As for the stretching discussion, I know my span is way bigger than it used to be. I might have grown a bit too since I'm still young, but there's a definite effect from stretching (through playing, not stretching exercises.) Also, I have a friend that has played piano and violin from a young age (she's very good!), and her left hand is definitely very noticeably bigger than her right hand (and it didn't use to be like that).

And as Rhonda said, having small hands definitely affects way more than just whether you're able to reach 9ths/10ths or not.

Re: How big are your hands? Curious.. [Re: DanTheMan14] #1887660
04/27/12 06:20 PM
04/27/12 06:20 PM
Joined: Apr 2012
Posts: 44
Southern Northern California
F
fingerspitzngefuhl Offline
Full Member
fingerspitzngefuhl  Offline
Full Member
F

Joined: Apr 2012
Posts: 44
Southern Northern California
I can do an octave for sure, maybe a 9th if I do that edge of the keyboard thing but does anyone actually do that in music?


Yamaha P95
Just starting "piano advantures" - at page 50-60-odd.
Re: How big are your hands? Curious.. [Re: fingerspitzngefuhl] #1889081
04/30/12 09:33 PM
04/30/12 09:33 PM
Joined: Jun 2011
Posts: 40
DanTheMan14 Offline OP
Full Member
DanTheMan14  Offline OP
Full Member

Joined: Jun 2011
Posts: 40
Yeah, more realistically 9ths over 10ths. I think Moonlight Sonata First Movement has a few 9ths in it. It is more common than we think because when a interval reaches passed a 9th or 10th melodically we just move our hand to hit the note instead of keeping our hand in the same position which does say time. I seen some players with big hands just completely stay stationary in one spot while they reach for other notes. I guess it really depends on the how technical the song is. You will find use for more reach by more virtuoso like arrangements. Franz Liszt, Chopin, ect. It is also useful having big hands if you want to make chords bigger. But i think both hand sizes have there values.

Last edited by DanTheMan14; 04/30/12 09:34 PM.
Re: How big are your hands? Curious.. [Re: DanTheMan14] #1889101
04/30/12 10:00 PM
04/30/12 10:00 PM
Joined: Nov 2009
Posts: 6,849
Louisville, Kentucky, United S...
Orange Soda King Offline
6000 Post Club Member
Orange Soda King  Offline
6000 Post Club Member

Joined: Nov 2009
Posts: 6,849
Louisville, Kentucky, United S...
I play 9ths consistently, and if I have time to set up, I can stretch a 10th.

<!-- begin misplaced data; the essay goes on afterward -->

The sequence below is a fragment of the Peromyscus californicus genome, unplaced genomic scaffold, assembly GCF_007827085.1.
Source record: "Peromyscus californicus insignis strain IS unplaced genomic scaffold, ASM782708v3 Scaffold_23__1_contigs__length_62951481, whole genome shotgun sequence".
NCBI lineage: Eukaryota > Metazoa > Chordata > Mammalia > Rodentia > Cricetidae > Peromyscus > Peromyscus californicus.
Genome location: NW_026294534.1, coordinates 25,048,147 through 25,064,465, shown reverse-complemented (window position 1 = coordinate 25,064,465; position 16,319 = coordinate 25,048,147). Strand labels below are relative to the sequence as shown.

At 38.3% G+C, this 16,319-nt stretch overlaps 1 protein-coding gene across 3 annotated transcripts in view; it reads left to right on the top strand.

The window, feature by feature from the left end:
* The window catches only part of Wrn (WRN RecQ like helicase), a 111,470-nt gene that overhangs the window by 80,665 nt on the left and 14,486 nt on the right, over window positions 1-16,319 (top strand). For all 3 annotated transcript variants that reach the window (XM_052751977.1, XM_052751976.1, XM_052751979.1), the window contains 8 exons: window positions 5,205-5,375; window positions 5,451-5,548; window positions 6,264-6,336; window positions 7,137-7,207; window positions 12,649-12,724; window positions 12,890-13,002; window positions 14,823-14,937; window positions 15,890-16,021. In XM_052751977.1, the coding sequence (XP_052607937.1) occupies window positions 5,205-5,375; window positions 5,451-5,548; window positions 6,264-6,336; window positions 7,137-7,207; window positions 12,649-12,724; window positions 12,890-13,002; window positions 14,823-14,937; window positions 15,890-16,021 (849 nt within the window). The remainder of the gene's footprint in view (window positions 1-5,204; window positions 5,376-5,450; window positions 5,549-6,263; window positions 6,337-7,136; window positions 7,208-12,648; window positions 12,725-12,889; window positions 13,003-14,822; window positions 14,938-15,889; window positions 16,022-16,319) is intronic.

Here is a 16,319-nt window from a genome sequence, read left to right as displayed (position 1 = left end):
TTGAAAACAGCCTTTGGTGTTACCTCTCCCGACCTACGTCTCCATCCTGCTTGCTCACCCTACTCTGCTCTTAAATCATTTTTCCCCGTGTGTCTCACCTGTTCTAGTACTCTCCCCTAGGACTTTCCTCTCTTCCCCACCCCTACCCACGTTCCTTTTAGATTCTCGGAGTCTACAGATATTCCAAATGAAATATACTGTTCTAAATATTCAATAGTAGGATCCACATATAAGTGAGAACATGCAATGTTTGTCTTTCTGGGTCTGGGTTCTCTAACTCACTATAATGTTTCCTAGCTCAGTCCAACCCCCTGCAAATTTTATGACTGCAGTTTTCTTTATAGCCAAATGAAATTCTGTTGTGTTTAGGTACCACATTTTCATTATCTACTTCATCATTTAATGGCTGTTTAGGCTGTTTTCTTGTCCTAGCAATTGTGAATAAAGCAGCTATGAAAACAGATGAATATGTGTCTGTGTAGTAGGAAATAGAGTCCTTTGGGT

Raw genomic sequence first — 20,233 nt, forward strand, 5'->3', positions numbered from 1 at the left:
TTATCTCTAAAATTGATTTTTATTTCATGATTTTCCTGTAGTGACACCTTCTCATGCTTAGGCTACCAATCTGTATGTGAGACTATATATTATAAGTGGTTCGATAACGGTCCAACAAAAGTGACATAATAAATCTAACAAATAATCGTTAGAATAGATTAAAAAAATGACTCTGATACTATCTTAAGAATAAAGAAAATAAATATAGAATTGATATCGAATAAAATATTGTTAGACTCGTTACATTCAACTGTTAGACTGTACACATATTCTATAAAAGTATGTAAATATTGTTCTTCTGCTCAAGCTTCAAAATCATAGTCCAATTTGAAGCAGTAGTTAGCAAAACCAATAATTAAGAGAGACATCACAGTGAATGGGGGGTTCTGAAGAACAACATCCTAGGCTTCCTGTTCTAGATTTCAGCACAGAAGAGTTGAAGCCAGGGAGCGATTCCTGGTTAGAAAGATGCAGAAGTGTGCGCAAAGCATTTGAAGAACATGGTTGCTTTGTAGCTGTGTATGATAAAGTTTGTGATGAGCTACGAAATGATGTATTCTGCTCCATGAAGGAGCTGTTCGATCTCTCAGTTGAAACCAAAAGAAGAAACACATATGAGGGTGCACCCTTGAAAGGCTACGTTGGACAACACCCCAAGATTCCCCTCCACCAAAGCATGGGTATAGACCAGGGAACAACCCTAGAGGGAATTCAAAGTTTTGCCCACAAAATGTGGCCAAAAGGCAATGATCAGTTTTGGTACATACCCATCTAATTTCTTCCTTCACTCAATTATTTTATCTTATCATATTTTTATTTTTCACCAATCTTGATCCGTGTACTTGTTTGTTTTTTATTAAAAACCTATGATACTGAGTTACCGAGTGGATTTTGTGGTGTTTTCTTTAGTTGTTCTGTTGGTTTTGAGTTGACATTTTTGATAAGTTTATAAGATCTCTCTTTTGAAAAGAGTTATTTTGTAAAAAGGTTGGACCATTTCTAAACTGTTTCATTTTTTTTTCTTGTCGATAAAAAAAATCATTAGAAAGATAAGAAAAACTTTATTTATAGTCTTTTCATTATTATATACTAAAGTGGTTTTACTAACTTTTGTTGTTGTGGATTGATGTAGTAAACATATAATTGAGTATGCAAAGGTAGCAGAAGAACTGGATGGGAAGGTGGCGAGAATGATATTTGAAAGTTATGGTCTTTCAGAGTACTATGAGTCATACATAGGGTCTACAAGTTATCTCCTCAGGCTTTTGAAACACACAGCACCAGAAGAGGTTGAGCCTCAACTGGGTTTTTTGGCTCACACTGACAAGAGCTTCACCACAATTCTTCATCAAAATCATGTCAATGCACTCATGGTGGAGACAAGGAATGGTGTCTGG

Page 4 of 4 1 2 3 4

Moderated by  Brendan, Kreisler 

Shop Our Online Store!
Shop Our Store Online
Shop PianoSupplies.com

Did you know Piano World has an online store, and that it's loaded with goodies pianists and music lovers want?
Check it out and place your order.

Special Purchase!
Keyboard and Roses Piano Bench Cushion Keyboard & Roses 14"x30" piano bench cushions Regularly sold for $79 to $100, now only $39. (while supplies last)

(ad)
Pianoteq
PianoTeq Bechstein
(ad)
Faust Harrison Pianos
Faust Harrison 100+ Steinways
New Topics - Multiple Forums
Opinions about Feurich Grands?
by ShiroKuro. 06/26/19 06:52 PM
Hand Discomfort
by Anna123. 06/26/19 02:52 PM
New Yorker seeking assistance for a Unicorn Hunt
by PHollis. 06/26/19 01:37 PM
Estonia Concert Grand
by LovingPianos. 06/26/19 01:31 PM
Ebony Sharps - how low is too low
by DougD. 06/26/19 12:34 PM
What's Hot!!
PIANO TEACHERS Please read this!
-------------------
Posting Pictures on the Forums
-------------------
Forums RULES & HELP
-------------------
ADVERTISE on Piano World
Forum Statistics
Forums41
Topics192,726
Posts2,842,312
Members93,715
Most Online15,252
Mar 21st, 2010
Please Support Our Advertisers
Faust Harrison 100+ Steinways

Dampp Chaser Piano Life Saver

 Best of Piano Buyer

PianoTeq Bechstein
Visit our online store for gifts for music lovers


 
Help keep the forums up and running with a donation, any amount is appreciated!
Or by becoming a Subscribing member! Thank-you.
Donate   Subscribe
 
Our Piano Related Classified Ads
| Dealers | Tuners | Lessons | Movers | Restorations | Pianos For Sale | Sell Your Piano |

Advertise on Piano World
| Subscribe | Piano World | PianoSupplies.com | Advertise on Piano World |
| |Contact | Privacy | Legal | About Us | Site Map | Free Newsletter |


copyright 1997 - 2019 Piano World ® all rights reserved
No part of this site may be reproduced without prior written permission
Powered by UBB.threads™ PHP Forum Software 7.7.1